Two local health clinics providing innovative cost-savings options for patients
IDAHO FALLS – When you get sick or need medical care, visiting a doctor can be expensive. It’s also often confusing to navigate your way through the healthcare system trying to understand how it works and what options are available.
But doctors do understand that, and in the last several years, a couple of clinics have opened in eastern Idaho with the goal of simplifying the process and providing inexpensive medical care. One of the clinics is in Idaho Falls and the other is in Driggs.
Sterling Urgent Care in Idaho Falls
Sterling Urgent Care introduced a business model to eastern Idaho five years ago that very few people in the area know about.
“Everybody keeps trying to fix the healthcare market, but the thing we haven’t addressed is the consumer,” Sterling Urgent Care CEO Scott Brown tells EastIdahoNews.com.
Consumers have the McDonald’s mentality, Brown says, meaning they want it right now at a good price and the best doctor who will not just eliminate pain, but fix the problem.
Sterling Urgent Care is Brown’s response to the consumer mentality and the current healthcare climate. Sterling offers a membership-based healthcare model for consumers, which is owned cooperatively by a group of business owners that employ locals. Currently, about 130 employers invest in the clinic.
“The employers are the ones that control this. They sit on the board and invest money in it,” Brown said. “We’re able to drive down costs because they determine the pricing for that membership. By owning it, employers become less fickle and it’s not such a race to the bottom every time they’re disgruntled with something they didn’t like at the clinic. They’re more engaged in solving the problem, rather than just hopping over to another competitor.”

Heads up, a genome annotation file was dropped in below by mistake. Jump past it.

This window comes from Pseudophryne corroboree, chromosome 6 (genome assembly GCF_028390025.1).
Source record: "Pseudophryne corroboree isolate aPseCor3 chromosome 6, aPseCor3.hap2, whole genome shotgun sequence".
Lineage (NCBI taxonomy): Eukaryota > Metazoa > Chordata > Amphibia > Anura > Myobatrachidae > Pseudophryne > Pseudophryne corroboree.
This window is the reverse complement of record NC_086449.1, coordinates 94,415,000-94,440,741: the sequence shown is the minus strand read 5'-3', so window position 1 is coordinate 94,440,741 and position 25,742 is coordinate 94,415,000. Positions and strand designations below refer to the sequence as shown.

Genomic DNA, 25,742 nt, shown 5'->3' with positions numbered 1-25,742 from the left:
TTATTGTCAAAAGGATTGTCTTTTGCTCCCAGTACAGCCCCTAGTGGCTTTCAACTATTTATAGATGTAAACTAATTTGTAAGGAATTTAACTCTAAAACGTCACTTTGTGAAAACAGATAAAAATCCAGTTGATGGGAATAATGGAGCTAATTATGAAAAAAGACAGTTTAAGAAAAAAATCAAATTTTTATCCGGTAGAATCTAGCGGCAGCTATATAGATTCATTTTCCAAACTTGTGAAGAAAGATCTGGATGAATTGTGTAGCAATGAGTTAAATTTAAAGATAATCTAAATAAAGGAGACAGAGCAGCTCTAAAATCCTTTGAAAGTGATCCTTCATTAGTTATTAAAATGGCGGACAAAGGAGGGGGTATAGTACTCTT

Here’s how the membership works. For $50/month, an individual has unlimited access to their clinic. For a family of four, it’s $100/month and $10 for every additional family member after that. With this membership, every doctor visit is free.
“If you feel sick 30 days in a row, you can walk through our door 30 days in a row, get through the front desk and see a provider without having any co-pays,” says Shannon Patterson, a business representative.
There are additional costs attached to services like X-rays and generic medication. If these services are used, the price is around $15. They also offer online check-in to help you avoid long wait times and telemedicine, which allows you to get a diagnosis over the phone without ever leaving your house.
Patterson says they can handle 96 percent of everything you would ever go to a doctor for. For the other four percent of items they cannot handle in-house, Patterson says they have case managers that help match your insurance plan with a provider. If you don’t have insurance, they help negotiate cash pay rates so that you get the best deal possible.
“The best part of my job is, when I explain this to people, they look at me like I’m crazy, like this can’t really be true or this can’t really be this cheap. And then when they realize there’s no catch, it really is this simple, they’re in shock and they don’t understand why this isn’t happening more frequently,” says Patterson.
Taylor Hale, an employee with Sterling Urgent Care, says they have seven clinics throughout Idaho, Utah, and Wyoming. Despite being open for five years, very few people in eastern Idaho know about them and the services they offer.